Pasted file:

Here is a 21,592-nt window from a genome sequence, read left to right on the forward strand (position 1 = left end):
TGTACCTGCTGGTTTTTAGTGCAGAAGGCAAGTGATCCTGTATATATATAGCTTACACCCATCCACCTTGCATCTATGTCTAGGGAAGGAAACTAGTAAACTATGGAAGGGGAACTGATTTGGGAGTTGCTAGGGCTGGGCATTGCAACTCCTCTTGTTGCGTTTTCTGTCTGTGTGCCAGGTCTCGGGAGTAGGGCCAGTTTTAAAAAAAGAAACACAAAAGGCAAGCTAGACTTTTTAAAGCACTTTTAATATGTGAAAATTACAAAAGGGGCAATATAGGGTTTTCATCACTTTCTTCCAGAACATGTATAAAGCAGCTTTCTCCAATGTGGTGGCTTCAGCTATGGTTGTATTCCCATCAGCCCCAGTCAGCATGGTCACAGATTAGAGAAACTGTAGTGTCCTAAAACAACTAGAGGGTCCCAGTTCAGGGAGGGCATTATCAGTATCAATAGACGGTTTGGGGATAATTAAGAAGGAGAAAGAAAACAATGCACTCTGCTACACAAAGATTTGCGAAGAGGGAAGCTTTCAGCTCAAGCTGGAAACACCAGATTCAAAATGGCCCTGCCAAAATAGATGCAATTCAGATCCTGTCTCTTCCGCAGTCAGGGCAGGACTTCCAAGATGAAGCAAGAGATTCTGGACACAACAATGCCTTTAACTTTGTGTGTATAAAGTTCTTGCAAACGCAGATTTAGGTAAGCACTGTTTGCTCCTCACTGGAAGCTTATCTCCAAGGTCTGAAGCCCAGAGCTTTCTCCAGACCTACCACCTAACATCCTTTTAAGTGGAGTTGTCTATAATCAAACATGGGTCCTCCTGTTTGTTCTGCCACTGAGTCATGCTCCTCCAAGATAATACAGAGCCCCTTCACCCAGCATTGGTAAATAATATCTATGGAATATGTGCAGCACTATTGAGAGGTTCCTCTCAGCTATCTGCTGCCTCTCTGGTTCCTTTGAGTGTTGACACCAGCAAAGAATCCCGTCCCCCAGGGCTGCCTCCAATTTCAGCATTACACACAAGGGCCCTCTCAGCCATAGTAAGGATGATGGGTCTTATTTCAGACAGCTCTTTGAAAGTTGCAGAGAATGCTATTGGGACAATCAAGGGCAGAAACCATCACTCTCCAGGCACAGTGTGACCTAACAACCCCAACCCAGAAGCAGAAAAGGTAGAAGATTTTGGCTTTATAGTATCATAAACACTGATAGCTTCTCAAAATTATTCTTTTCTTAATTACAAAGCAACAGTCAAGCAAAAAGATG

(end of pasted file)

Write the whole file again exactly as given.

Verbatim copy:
Here is a 21,592-nt window from a genome sequence, read left to right on the forward strand (position 1 = left end):
TGTACCTGCTGGTTTTTAGTGCAGAAGGCAAGTGATCCTGTATATATATAGCTTACACCCATCCACCTTGCATCTATGTCTAGGGAAGGAAACTAGTAAACTATGGAAGGGGAACTGATTTGGGAGTTGCTAGGGCTGGGCATTGCAACTCCTCTTGTTGCGTTTTCTGTCTGTGTGCCAGGTCTCGGGAGTAGGGCCAGTTTTAAAAAAAGAAACACAAAAGGCAAGCTAGACTTTTTAAAGCACTTTTAATATGTGAAAATTACAAAAGGGGCAATATAGGGTTTTCATCACTTTCTTCCAGAACATGTATAAAGCAGCTTTCTCCAATGTGGTGGCTTCAGCTATGGTTGTATTCCCATCAGCCCCAGTCAGCATGGTCACAGATTAGAGAAACTGTAGTGTCCTAAAACAACTAGAGGGTCCCAGTTCAGGGAGGGCATTATCAGTATCAATAGACGGTTTGGGGATAATTAAGAAGGAGAAAGAAAACAATGCACTCTGCTACACAAAGATTTGCGAAGAGGGAAGCTTTCAGCTCAAGCTGGAAACACCAGATTCAAAATGGCCCTGCCAAAATAGATGCAATTCAGATCCTGTCTCTTCCGCAGTCAGGGCAGGACTTCCAAGATGAAGCAAGAGATTCTGGACACAACAATGCCTTTAACTTTGTGTGTATAAAGTTCTTGCAAACGCAGATTTAGGTAAGCACTGTTTGCTCCTCACTGGAAGCTTATCTCCAAGGTCTGAAGCCCAGAGCTTTCTCCAGACCTACCACCTAACATCCTTTTAAGTGGAGTTGTCTATAATCAAACATGGGTCCTCCTGTTTGTTCTGCCACTGAGTCATGCTCCTCCAAGATAATACAGAGCCCCTTCACCCAGCATTGGTAAATAATATCTATGGAATATGTGCAGCACTATTGAGAGGTTCCTCTCAGCTATCTGCTGCCTCTCTGGTTCCTTTGAGTGTTGACACCAGCAAAGAATCCCGTCCCCCAGGGCTGCCTCCAATTTCAGCATTACACACAAGGGCCCTCTCAGCCATAGTAAGGATGATGGGTCTTATTTCAGACAGCTCTTTGAAAGTTGCAGAGAATGCTATTGGGACAATCAAGGGCAGAAACCATCACTCTCCAGGCACAGTGTGACCTAACAACCCCAACCCAGAAGCAGAAAAGGTAGAAGATTTTGGCTTTATAGTATCATAAACACTGATAGCTTCTCAAAATTATTCTTTTCTTAATTACAAAGCAACAGTCAAGCAAAAAGATG